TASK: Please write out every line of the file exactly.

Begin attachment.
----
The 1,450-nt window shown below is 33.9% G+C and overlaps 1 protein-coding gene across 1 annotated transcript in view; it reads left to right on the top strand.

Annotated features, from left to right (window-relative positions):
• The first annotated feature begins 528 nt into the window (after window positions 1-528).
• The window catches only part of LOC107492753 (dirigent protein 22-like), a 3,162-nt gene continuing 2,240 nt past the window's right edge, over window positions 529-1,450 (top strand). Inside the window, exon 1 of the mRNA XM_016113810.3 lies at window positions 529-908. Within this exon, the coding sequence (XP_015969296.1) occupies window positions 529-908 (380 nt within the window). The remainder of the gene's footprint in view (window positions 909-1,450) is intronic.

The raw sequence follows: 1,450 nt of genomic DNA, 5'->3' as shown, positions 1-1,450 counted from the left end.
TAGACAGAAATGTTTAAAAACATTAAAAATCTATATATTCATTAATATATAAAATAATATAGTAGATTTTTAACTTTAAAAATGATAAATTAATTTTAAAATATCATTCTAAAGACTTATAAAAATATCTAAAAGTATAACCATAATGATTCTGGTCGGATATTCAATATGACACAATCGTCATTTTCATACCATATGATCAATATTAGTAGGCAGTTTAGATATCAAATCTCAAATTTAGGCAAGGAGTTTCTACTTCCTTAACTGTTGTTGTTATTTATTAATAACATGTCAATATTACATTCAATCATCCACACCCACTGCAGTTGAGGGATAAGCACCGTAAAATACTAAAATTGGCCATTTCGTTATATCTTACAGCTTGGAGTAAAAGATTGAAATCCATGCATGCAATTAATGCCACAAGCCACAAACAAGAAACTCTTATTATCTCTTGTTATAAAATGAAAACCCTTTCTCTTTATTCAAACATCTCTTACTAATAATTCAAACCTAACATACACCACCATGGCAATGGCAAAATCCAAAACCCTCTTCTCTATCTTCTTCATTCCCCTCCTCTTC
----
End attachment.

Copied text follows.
The 1,450-nt window shown below is 33.9% G+C and overlaps 1 protein-coding gene across 1 annotated transcript in view; it reads left to right on the top strand.

Annotated features, from left to right (window-relative positions):
• The first annotated feature begins 528 nt into the window (after window positions 1-528).
• The window catches only part of LOC107492753 (dirigent protein 22-like), a 3,162-nt gene continuing 2,240 nt past the window's right edge, over window positions 529-1,450 (top strand). Inside the window, exon 1 of the mRNA XM_016113810.3 lies at window positions 529-908. Within this exon, the coding sequence (XP_015969296.1) occupies window positions 529-908 (380 nt within the window). The remainder of the gene's footprint in view (window positions 909-1,450) is intronic.

The raw sequence follows: 1,450 nt of genomic DNA, 5'->3' as shown, positions 1-1,450 counted from the left end.
TAGACAGAAATGTTTAAAAACATTAAAAATCTATATATTCATTAATATATAAAATAATATAGTAGATTTTTAACTTTAAAAATGATAAATTAATTTTAAAATATCATTCTAAAGACTTATAAAAATATCTAAAAGTATAACCATAATGATTCTGGTCGGATATTCAATATGACACAATCGTCATTTTCATACCATATGATCAATATTAGTAGGCAGTTTAGATATCAAATCTCAAATTTAGGCAAGGAGTTTCTACTTCCTTAACTGTTGTTGTTATTTATTAATAACATGTCAATATTACATTCAATCATCCACACCCACTGCAGTTGAGGGATAAGCACCGTAAAATACTAAAATTGGCCATTTCGTTATATCTTACAGCTTGGAGTAAAAGATTGAAATCCATGCATGCAATTAATGCCACAAGCCACAAACAAGAAACTCTTATTATCTCTTGTTATAAAATGAAAACCCTTTCTCTTTATTCAAACATCTCTTACTAATAATTCAAACCTAACATACACCACCATGGCAATGGCAAAATCCAAAACCCTCTTCTCTATCTTCTTCATTCCCCTCCTCTTC